Today’s judgement provides welcome clarity on what has been a long-standing issue for commissioners.
“We are delighted by today’s ruling that clearly shows the northern CCGs acted lawfully in introducing the preferred treatment option for Avastin. CCGs across the country have been thwarted in their various attempts to introduce the cheaper but equally effective drug Avastin for the treatment of wet AMD and the court rightly makes several findings about the legality of both CCGs and clinicians to determine whether Avastin is clinically effective and safe for ophthalmic use in local areas.
“This has been a culmination of considerable hard work by colleagues locally, supported by NHSCC at a national level since 2015. We are really pleased that the northern CCGs remained true to their belief that this was the right thing to do for their patients and populations in spending the NHS pound to best effect, and that it was lawful to do so.
“The potential cost savings from switching to the cheaper Avastin, with no impact on patient outcomes, are huge, and when resources in the NHS are so stretched we must ensure that maximum value is delivered for every NHS pound.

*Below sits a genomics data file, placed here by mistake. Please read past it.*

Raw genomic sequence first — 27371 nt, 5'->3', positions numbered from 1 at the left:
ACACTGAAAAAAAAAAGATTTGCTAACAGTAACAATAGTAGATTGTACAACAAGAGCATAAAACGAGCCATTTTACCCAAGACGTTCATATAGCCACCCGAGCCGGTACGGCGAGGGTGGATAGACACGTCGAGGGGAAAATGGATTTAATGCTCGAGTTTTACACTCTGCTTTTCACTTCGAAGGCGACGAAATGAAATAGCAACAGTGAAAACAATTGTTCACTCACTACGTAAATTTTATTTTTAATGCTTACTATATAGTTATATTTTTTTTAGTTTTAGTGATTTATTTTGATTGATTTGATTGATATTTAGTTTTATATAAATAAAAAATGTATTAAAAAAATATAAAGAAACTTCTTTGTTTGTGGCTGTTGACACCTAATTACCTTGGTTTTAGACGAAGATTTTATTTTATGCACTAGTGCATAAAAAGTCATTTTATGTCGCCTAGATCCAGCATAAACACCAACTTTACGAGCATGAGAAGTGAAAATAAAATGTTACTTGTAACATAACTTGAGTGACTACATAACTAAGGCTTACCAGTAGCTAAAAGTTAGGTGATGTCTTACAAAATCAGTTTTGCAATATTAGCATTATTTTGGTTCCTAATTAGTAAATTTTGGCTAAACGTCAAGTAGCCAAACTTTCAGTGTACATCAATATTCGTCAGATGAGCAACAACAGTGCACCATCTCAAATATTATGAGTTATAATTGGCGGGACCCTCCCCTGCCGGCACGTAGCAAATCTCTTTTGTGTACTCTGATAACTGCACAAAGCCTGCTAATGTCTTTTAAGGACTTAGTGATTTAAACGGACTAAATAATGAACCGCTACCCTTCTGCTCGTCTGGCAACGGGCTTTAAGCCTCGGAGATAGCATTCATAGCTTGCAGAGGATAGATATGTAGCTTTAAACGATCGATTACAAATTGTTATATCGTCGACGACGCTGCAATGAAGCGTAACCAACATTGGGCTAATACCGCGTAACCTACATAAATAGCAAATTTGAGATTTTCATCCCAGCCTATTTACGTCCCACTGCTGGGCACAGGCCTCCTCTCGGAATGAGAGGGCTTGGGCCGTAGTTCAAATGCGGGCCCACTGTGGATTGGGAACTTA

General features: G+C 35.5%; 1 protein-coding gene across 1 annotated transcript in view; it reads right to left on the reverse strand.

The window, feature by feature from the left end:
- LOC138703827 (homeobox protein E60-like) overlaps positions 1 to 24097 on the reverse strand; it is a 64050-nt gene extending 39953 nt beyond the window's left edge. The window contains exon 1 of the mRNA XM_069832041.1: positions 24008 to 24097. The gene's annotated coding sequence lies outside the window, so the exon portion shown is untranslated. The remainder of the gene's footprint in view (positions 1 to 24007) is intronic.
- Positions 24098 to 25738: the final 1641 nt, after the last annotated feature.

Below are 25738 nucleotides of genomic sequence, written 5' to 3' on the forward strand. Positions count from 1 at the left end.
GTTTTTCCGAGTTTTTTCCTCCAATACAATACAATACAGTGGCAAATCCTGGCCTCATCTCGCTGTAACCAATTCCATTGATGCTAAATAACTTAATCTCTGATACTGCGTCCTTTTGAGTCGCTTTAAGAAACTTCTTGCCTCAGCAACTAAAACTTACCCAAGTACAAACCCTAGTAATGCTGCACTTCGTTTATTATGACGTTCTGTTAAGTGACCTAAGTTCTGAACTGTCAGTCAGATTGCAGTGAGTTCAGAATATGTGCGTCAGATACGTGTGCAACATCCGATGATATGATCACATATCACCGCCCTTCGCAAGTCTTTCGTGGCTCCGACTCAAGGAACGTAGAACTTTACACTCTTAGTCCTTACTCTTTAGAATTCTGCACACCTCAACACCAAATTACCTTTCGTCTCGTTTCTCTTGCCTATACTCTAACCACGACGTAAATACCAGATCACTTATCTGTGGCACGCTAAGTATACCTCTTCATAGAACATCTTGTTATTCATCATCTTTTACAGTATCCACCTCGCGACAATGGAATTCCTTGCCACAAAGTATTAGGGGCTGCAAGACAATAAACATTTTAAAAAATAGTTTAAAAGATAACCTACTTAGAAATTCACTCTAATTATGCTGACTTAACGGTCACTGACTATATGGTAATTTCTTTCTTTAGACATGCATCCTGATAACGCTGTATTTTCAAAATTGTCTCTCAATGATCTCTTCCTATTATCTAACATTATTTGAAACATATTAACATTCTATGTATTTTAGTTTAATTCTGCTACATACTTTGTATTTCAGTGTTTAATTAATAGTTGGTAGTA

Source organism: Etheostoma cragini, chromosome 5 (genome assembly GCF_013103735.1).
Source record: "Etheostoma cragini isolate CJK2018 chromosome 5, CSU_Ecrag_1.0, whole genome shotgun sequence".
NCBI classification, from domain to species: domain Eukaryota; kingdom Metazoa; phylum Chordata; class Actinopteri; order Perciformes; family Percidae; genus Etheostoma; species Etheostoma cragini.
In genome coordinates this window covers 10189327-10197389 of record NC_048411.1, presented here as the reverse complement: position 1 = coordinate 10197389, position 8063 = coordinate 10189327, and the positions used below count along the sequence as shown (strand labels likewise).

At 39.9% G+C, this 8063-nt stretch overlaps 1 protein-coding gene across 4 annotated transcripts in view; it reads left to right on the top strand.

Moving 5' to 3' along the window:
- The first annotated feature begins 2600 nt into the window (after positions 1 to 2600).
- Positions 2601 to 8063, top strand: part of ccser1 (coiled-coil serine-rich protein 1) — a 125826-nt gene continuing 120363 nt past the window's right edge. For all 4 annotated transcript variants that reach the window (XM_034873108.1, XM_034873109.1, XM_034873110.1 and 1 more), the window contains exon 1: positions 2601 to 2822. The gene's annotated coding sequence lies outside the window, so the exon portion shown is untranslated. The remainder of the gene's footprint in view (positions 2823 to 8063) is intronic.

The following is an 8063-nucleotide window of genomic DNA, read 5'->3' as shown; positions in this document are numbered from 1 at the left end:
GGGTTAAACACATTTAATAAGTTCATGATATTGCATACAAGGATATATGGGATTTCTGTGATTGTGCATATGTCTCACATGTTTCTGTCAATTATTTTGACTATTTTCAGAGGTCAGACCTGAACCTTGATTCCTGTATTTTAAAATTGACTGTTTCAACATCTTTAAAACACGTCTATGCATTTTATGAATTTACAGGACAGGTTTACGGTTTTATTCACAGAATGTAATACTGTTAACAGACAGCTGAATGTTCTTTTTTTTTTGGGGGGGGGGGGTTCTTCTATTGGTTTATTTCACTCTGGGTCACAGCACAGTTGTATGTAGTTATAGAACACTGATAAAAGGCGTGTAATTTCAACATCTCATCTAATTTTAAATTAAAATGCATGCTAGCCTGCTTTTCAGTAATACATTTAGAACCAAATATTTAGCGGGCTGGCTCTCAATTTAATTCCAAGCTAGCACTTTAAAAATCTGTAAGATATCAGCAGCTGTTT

“We now call on the Department of Health and Social Care and NHS England to take all steps in acting on this judgement and actively support the implementation of similar pathways across the country for the benefit of patients, public and taxpayers.”
NHS Clinical Commissioners, the independent membership body for clinical commissioning groups, has been active in this area for some time, and first highlighted the issue in February 2015. Earlier this year, following the release of the NICE guidance we worked with the GMC to clarify their position regarding the use of off-label medicines and fitness to practice processes.
The judgement highlights the importance of local medicines optimisation teams within CCGs, who work hard to ensure the best value for patients, the public and taxpayers.
Avastin is not currently licensed for the treatment of Wet AMD, but guidance released by the National Institute for Health and Care Excellence (NICE) in January 2018 concluded that there are “…no clinically significant differences in effectiveness and safety…” between Avastin and the current market authorised medicines, ranibizumab (Lucentis) and aflibercept (Eylea) for the treatment of this condition. Furthermore, Avastin is the most cost-effective treatment compared to the others available, with the potential to release millions of pounds of vital funding locally which can be reinvested in other frontline NHS services.
21 September 2018